Federal and postal workers planning to join the new Federal Employees Retirement System for a short time simply to protect Social Security benefits that they would get based on their spouse's Social Security entitlement should be aware that Congress is serious about closing that attractive loophole in the FERS plan.
This alert comes at the start of an open season when federal workers must select a pension plan. The open season will run through Dec. 31, and it applies to the nearly 2 million federal employes hired before 1984 who are now under the old Civil Service Retirement System.
Under the old system, any Social Security spouse or survivor benefit is reduced by $2 for every $3 the workers get in a pension from the federal, state or local government. That offset doesn't apply to any Social Security benefit they earn and pay for themselves.
As the FERS program is now set up, persons retiring from it are not subject to that Social Security benefit offset. It has a loophole that would allow someone to convert to FERS, stay in it one day and retire and escape the spousal or survivor benefit reduction.
But the powerful House Ways and Means Committee is moving to close that loophole, and its chairman, Dan Rostenkowski (D-Ill.), has issued a warning that the loophole may be closed.
Through its Social Security subcommittee, the House unit has approved language requiring anyone under the FERS system to be covered by it -- and pay full Social Security taxes -- for up to five years before their spousal or survivor benefit, based on the Social Security eligibility of their spouse, would be protected from any reduction.
Because of the possible change on the eve of the open season, Rostenkowski took the unusual step of suggesting that agencies advise their employes of the situation.
The offset provision, and the possible change, are complex but important. Here is the official explanation of what the subcommittee has done so far, and its impact if the change becomes law:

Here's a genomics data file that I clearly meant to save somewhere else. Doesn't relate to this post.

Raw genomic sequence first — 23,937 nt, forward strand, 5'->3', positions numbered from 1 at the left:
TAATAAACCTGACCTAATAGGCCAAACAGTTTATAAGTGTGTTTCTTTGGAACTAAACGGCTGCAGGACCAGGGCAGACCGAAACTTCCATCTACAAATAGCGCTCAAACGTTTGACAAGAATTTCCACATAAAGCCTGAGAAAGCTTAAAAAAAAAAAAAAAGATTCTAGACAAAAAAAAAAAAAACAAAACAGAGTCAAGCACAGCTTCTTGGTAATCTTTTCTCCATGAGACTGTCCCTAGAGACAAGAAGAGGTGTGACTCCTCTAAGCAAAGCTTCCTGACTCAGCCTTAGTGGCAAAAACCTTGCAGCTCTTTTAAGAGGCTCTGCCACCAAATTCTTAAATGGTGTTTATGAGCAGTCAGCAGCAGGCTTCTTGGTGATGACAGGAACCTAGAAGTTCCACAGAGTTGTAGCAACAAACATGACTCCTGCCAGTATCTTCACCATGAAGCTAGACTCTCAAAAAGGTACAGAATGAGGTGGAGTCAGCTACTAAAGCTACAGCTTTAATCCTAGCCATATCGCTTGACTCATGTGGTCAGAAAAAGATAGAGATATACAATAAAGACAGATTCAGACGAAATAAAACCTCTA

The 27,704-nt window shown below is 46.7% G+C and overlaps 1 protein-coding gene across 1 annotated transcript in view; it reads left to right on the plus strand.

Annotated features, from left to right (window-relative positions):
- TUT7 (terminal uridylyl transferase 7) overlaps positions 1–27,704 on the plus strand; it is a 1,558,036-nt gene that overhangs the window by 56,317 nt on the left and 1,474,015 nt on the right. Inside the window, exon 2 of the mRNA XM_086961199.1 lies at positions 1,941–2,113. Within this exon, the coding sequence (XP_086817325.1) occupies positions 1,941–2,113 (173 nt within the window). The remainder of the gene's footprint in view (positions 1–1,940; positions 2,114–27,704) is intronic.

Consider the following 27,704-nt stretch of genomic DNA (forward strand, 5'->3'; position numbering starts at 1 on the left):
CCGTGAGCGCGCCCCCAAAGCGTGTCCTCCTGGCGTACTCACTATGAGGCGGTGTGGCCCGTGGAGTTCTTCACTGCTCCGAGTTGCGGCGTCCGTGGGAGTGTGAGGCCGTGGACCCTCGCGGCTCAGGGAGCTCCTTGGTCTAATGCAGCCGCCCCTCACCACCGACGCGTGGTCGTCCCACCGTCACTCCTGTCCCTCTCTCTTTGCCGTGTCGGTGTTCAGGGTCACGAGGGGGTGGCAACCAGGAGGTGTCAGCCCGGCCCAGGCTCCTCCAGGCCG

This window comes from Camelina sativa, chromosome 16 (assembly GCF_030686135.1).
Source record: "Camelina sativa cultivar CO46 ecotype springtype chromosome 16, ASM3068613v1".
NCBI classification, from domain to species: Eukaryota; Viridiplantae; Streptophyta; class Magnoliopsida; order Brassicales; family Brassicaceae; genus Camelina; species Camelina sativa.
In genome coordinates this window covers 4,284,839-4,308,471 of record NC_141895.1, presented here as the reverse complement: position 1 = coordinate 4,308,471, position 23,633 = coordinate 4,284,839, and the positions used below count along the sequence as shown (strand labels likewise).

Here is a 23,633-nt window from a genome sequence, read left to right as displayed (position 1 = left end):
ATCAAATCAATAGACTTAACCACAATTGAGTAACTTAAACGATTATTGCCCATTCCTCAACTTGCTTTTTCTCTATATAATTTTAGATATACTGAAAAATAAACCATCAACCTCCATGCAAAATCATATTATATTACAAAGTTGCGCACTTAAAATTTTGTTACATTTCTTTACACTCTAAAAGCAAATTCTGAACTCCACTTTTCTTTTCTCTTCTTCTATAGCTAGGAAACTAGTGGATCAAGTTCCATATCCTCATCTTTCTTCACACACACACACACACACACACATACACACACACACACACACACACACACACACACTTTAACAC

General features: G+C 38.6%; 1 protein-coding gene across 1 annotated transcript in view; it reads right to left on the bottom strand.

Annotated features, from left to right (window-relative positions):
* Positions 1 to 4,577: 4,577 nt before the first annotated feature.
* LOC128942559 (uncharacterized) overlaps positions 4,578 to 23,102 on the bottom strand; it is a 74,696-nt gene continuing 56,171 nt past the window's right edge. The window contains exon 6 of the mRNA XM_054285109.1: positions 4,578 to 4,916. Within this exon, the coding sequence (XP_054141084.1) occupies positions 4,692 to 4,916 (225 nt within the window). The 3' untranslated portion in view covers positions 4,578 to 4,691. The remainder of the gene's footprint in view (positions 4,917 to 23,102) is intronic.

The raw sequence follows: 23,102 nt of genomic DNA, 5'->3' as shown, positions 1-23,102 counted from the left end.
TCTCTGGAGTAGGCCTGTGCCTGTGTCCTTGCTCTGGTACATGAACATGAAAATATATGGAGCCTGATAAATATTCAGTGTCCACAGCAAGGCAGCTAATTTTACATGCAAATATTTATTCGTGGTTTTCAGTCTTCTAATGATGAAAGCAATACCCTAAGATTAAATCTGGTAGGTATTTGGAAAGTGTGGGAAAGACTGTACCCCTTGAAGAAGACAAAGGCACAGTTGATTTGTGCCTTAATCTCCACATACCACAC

" . . . Approved a provision closing a loophole in the government pension offset. Under the government pension offset, a Social Security spouse's or surviving spouse's benefit is reduced by two-thirds of the amount of any government pension to which the person is entitled from federal, state or local government employment. An unintended interaction between FERS and the Social Security Act would permit an individual to escape the government pension offset by joining FERS for just one day.
"The subcommittee provision would permit a federal employe to be exempt from the government pension offset if he or she has five years of federal employment covered by Social Security after June 30, 1987. A transition would be provided for those who are near retirement. Persons who are 65 or over in 1987 would be exempt from the government pension offset if they had six months of Social Security-covered federal employment under FERS; those who are 64 this year would be exempt with one year of Social Security-covered federal employment; those 63 this year would be exempt with two years; those 62 would be exempt with three years; those 61 would be exempt with four years, and those 60 or younger this year would be exempt with five years of Social Security covered federal employment under FERS. The provision would apply to federal employes who join FERS on or after June 30, 1987."
Although the change isn't law yet, employes planning to switch to FERS because of the Social Security loophole may want to wait until it becomes clear what Congress will do.